fred.sells at adventistcare.org
Mon Jul 16 19:02:13 CEST 2012
You leave many relevant questions unanswered.
1. Is the original developer/team available or have you been left with
the code and little or no doc's?
2. How big is big in terms of the number of files/modules in the
3. Is there a reasonable structure to the project in terms of
directories and a meaningful hierarchy
4. Does the project currently work and you just have to maintain/enhance
it or was it "abandoned" by the original team in an unknown state and
you have to save a sinking ship?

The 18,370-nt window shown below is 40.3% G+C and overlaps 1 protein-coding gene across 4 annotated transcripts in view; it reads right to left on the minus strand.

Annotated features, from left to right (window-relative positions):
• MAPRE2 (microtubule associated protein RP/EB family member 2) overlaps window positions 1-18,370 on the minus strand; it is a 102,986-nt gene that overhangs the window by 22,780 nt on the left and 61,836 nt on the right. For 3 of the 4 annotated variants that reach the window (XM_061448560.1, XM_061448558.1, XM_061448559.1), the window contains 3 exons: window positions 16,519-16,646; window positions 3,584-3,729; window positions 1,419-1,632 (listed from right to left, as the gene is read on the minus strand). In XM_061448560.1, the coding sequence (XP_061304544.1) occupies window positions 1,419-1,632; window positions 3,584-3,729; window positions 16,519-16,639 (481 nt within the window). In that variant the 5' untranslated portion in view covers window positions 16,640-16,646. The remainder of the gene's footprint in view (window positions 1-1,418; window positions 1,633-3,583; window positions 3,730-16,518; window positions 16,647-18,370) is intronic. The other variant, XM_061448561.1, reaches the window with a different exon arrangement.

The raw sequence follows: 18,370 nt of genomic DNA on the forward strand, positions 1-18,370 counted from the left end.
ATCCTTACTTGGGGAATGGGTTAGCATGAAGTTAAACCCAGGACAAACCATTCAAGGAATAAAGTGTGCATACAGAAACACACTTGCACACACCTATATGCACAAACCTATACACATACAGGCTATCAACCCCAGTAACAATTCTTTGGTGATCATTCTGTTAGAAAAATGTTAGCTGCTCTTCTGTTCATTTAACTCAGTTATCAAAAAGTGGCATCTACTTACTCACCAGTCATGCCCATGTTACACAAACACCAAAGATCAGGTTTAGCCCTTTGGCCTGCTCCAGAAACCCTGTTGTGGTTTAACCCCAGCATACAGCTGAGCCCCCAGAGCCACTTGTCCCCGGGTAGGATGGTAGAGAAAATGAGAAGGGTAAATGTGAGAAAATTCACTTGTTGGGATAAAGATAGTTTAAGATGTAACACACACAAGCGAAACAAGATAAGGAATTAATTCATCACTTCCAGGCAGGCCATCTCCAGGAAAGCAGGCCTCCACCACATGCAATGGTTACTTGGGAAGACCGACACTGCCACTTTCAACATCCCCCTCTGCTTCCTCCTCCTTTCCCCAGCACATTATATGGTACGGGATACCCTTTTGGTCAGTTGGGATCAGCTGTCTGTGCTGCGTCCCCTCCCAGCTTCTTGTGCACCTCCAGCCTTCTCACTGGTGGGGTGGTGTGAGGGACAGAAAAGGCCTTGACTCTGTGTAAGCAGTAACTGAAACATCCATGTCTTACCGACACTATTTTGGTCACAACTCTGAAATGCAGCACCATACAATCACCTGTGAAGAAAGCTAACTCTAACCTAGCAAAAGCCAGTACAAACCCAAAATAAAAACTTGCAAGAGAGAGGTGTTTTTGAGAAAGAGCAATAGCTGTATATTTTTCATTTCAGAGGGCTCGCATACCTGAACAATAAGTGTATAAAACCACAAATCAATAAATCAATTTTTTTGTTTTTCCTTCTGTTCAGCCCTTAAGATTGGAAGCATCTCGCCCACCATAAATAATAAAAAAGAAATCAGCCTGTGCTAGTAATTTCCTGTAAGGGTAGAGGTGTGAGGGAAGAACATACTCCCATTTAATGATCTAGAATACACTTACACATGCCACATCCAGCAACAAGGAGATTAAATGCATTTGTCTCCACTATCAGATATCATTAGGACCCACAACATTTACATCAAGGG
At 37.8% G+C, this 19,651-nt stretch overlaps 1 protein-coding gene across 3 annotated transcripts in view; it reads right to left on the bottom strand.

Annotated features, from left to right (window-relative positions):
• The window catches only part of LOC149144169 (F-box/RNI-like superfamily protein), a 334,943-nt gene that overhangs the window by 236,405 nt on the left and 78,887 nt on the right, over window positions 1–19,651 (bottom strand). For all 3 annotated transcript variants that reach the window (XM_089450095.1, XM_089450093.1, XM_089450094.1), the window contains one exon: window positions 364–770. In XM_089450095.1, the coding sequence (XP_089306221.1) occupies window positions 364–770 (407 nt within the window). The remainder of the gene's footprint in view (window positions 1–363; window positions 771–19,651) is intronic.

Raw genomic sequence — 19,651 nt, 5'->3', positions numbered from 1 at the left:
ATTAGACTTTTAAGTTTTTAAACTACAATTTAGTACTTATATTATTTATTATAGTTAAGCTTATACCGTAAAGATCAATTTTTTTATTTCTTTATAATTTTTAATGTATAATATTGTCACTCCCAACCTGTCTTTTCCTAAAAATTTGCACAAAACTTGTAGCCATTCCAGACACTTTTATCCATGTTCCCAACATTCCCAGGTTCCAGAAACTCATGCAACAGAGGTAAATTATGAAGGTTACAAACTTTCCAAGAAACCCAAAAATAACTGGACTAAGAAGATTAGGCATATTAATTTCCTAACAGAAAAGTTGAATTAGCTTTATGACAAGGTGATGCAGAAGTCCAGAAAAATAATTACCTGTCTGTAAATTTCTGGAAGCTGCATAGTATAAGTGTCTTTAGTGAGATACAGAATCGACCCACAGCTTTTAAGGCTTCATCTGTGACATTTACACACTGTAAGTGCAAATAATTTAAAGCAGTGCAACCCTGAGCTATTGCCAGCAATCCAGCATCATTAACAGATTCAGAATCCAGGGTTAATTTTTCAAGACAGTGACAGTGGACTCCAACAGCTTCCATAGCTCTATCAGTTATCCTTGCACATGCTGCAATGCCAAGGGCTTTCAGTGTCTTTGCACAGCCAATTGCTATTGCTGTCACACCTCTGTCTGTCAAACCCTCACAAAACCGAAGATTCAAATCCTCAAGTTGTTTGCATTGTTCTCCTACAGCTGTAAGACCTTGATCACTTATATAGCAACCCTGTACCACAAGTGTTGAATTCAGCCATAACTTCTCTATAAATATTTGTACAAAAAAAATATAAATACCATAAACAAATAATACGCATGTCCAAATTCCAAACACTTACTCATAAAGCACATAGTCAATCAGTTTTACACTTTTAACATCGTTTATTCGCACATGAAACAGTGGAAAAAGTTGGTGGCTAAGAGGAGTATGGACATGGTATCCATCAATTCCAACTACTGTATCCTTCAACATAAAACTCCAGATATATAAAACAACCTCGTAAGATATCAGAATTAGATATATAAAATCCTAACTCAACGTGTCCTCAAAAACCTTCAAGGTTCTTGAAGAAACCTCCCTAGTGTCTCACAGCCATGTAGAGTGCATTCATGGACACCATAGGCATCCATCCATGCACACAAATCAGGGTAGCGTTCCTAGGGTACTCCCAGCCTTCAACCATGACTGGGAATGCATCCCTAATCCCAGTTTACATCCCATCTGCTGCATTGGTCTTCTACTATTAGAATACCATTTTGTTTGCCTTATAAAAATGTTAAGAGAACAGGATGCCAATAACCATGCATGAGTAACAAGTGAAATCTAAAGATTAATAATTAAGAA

5. Are you an experienced Python programmer or a beginner.
6. Is the original code "pythonic" (i.e. clean and simple with brief,
well organized methods) or do you have functions over 50 lines of code
with multiple nested control statements and meaningless variable names?
7. Is there any documentation that defines what it should do and how it
should do it. i.e. how do you know when it's working?
These issues are not really Python specific, but if you've been given a
"broken" project that has 200 poorly organized modules and little or no
documentation and no access to the original team, a good first step
would be to update your resume ;)
OK then, let me ask, how do you guys learn/understand large projects ?
More information about the Python-list